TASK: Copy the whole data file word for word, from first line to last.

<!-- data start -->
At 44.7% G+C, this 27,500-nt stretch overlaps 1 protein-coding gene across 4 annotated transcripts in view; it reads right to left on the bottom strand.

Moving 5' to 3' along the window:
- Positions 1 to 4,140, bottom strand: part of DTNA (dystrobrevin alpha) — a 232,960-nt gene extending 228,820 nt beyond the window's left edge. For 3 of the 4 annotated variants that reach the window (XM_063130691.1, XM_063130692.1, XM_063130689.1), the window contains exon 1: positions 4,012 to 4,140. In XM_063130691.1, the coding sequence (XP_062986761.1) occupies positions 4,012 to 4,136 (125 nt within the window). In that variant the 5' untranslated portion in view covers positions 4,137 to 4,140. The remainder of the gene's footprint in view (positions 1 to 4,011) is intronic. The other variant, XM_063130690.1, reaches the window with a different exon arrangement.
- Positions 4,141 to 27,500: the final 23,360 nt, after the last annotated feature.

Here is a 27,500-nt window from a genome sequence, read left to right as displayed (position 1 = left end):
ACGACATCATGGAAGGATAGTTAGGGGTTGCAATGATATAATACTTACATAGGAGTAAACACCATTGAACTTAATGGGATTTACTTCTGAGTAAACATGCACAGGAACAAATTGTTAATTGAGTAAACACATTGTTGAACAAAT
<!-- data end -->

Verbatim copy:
At 44.7% G+C, this 27,500-nt stretch overlaps 1 protein-coding gene across 4 annotated transcripts in view; it reads right to left on the bottom strand.

Moving 5' to 3' along the window:
- Positions 1 to 4,140, bottom strand: part of DTNA (dystrobrevin alpha) — a 232,960-nt gene extending 228,820 nt beyond the window's left edge. For 3 of the 4 annotated variants that reach the window (XM_063130691.1, XM_063130692.1, XM_063130689.1), the window contains exon 1: positions 4,012 to 4,140. In XM_063130691.1, the coding sequence (XP_062986761.1) occupies positions 4,012 to 4,136 (125 nt within the window). In that variant the 5' untranslated portion in view covers positions 4,137 to 4,140. The remainder of the gene's footprint in view (positions 1 to 4,011) is intronic. The other variant, XM_063130690.1, reaches the window with a different exon arrangement.
- Positions 4,141 to 27,500: the final 23,360 nt, after the last annotated feature.

Here is a 27,500-nt window from a genome sequence, read left to right as displayed (position 1 = left end):
ACGACATCATGGAAGGATAGTTAGGGGTTGCAATGATATAATACTTACATAGGAGTAAACACCATTGAACTTAATGGGATTTACTTCTGAGTAAACATGCACAGGAACAAATTGTTAATTGAGTAAACACATTGTTGAACAAAT